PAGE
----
You’ll have an expert to guide you through the buying process. Buying or selling a home requires disclosure forms, inspection reports, mortgage documents, settlement statements, and a myriad of other paperwork and requirements. A knowledgeable expert will handle these, prepare you for the best deal, and avoid costly delays and mistakes. A Realtor is already familiar with the current real estate values, taxes, costs, and municipal services that apply to your situation. In addition, a Realtor can even help you through the process of applying for a loan.
You’ll get objective information and opinions. A Realtor can provide local community information on utilities, zoning, schools, and more, as well as objective information about each property you look at. A Realtor will be able to help you answer both whether the property will provide the environment you want for a home or investment, and whether the property will have the resale value you want when you’re ready to sell.
Find the best property you can. Not all properties are actively advertised on the market. You Realtor can find all available properties so you can really pick the one that’s best for you. Your Realtor will show you only the properties best suited to your needs, taking into account such things as size, style, features, location, schools, transportation, shopping, and whatever else you might specify.
We have negotiating experience, and that’s a great benefit to have on your side. The number of negotiating factors is large, including (but certainly not limited to) price, financing, terms, dates, repairs, furnishings, and equipment. In addition, the purchase agreement should provide a period of time for you to complete inspections and investigations of the property. Your Realtor can advise you about which inspections and investigations are recommended and required.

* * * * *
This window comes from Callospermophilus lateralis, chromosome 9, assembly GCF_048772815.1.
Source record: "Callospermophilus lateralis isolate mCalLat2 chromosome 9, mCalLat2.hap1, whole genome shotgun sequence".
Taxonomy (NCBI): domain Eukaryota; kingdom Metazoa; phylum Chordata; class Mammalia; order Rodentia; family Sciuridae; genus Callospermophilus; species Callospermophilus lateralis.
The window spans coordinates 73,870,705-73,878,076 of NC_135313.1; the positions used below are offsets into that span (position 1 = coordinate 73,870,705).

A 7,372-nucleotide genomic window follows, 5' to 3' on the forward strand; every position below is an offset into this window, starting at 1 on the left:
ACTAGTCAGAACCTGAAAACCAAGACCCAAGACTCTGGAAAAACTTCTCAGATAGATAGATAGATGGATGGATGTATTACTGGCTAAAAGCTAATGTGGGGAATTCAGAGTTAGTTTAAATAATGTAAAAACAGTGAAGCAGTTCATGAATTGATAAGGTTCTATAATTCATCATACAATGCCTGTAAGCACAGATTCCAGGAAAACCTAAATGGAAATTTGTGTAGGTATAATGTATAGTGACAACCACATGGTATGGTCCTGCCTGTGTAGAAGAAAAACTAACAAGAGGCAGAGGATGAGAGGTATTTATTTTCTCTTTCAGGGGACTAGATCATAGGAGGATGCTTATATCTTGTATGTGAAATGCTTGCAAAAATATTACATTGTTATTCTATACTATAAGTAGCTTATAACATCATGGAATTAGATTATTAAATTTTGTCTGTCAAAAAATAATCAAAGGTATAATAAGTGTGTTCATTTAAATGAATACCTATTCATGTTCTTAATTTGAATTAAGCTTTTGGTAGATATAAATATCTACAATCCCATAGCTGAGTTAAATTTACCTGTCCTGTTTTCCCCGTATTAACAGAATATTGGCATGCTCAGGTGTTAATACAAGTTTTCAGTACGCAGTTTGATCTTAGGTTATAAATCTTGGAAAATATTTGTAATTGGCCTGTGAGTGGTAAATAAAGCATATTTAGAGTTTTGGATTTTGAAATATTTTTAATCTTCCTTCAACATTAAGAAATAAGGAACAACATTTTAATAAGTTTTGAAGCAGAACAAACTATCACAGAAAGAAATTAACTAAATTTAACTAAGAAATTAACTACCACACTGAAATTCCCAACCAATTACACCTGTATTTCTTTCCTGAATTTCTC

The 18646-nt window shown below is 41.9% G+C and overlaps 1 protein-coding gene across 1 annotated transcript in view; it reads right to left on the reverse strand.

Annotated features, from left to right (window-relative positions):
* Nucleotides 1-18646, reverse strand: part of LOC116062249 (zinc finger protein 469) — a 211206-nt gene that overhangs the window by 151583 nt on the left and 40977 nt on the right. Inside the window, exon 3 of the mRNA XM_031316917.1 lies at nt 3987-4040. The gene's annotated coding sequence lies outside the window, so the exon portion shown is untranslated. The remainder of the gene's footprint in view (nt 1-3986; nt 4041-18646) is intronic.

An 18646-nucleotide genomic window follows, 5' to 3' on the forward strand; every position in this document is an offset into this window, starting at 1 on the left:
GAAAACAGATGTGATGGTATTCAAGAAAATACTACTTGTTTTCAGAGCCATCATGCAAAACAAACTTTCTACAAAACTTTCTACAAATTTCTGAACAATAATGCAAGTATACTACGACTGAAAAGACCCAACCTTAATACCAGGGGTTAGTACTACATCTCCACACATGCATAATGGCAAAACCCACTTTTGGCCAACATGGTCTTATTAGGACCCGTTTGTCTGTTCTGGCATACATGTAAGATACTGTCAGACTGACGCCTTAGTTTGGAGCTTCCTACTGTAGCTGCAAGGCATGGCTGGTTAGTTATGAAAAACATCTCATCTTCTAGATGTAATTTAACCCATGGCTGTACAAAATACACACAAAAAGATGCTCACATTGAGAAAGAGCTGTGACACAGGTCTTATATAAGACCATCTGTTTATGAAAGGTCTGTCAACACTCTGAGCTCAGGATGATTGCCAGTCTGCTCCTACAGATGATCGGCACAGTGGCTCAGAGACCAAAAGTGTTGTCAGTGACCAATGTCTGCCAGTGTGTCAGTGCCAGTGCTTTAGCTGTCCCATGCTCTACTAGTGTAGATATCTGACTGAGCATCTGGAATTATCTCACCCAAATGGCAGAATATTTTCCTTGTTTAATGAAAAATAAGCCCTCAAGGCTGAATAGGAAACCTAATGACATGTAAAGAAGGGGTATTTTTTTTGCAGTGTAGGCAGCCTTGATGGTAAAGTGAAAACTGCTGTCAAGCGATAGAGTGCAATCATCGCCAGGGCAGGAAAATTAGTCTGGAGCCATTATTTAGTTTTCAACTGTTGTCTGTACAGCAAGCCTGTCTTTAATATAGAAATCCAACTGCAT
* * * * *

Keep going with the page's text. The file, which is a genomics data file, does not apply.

Real estate means referrals. Many homes do not sell due to just advertising alone. A large share of real estate sales come as a result of an agent’s contacts through previous clients, referrals, friends, and family. Having a Realtor means instantly expanding your network.
Real estate has its own language. While I do provide a handy glossary of real estate terms, the language goes much deeper. If you don’t know a CMA from a PUD, you can understand why it is important to work with a professional who is immersed in the field every day.
Realtors have done it before. Most people buy and sell only a few homes in a lifetime, with quite a few years in between each purchase. And even if you’ve done it before, laws and regulations change. That’s why I make a constant effort to continue my real estate education whenever possible. A Realtor will handle hundreds of real estate transactions over their career. Having an expert on your side is critical.
Buying and selling homes is emotional. A home is not just walls, appliances, and a roof – a home symbolizes family, rest, comfort, memories, and security. Because of this, buying or selling a home can be a very emotional process. Since it’s usually the biggest purchase that most people ever make, it’s important to have an objective third party that is looking out for you. A Realtor will do all the busy work so you can stay focused on the issues important to you.
Ethics. Every member of the National Association of Realtors makes a commitment to adhere to a strict code of ethics, based on professionalism and protection of the public. Every Realtor is required to know and act upon this code, and it’s mandatory for us to complete a refresher course every four years. With a Realtor, you can expect nothing but honest and ethical treatment in all aspects of the process – not only to yourself, but to every party involved in the transaction.